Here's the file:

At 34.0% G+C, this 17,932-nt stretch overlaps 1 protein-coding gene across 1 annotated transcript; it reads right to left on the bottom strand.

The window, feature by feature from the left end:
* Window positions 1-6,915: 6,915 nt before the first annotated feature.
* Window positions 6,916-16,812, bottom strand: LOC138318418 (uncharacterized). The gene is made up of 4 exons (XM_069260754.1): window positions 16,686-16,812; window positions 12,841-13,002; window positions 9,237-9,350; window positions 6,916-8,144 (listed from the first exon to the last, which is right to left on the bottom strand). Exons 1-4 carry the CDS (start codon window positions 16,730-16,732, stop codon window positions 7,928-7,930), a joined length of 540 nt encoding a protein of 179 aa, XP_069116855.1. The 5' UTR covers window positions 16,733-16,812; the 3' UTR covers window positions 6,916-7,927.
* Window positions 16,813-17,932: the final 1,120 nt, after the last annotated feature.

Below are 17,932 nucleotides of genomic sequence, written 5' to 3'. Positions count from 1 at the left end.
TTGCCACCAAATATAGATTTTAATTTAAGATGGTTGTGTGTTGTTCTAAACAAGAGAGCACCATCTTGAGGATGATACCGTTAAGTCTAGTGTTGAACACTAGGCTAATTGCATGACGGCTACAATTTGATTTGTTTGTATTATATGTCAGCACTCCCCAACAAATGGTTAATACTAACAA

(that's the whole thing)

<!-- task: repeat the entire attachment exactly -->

At 34.0% G+C, this 17,932-nt stretch overlaps 1 protein-coding gene across 1 annotated transcript; it reads right to left on the bottom strand.

The window, feature by feature from the left end:
* Window positions 1-6,915: 6,915 nt before the first annotated feature.
* Window positions 6,916-16,812, bottom strand: LOC138318418 (uncharacterized). The gene is made up of 4 exons (XM_069260754.1): window positions 16,686-16,812; window positions 12,841-13,002; window positions 9,237-9,350; window positions 6,916-8,144 (listed from the first exon to the last, which is right to left on the bottom strand). Exons 1-4 carry the CDS (start codon window positions 16,730-16,732, stop codon window positions 7,928-7,930), a joined length of 540 nt encoding a protein of 179 aa, XP_069116855.1. The 5' UTR covers window positions 16,733-16,812; the 3' UTR covers window positions 6,916-7,927.
* Window positions 16,813-17,932: the final 1,120 nt, after the last annotated feature.

Below are 17,932 nucleotides of genomic sequence, written 5' to 3'. Positions count from 1 at the left end.
TTGCCACCAAATATAGATTTTAATTTAAGATGGTTGTGTGTTGTTCTAAACAAGAGAGCACCATCTTGAGGATGATACCGTTAAGTCTAGTGTTGAACACTAGGCTAATTGCATGACGGCTACAATTTGATTTGTTTGTATTATATGTCAGCACTCCCCAACAAATGGTTAATACTAACAA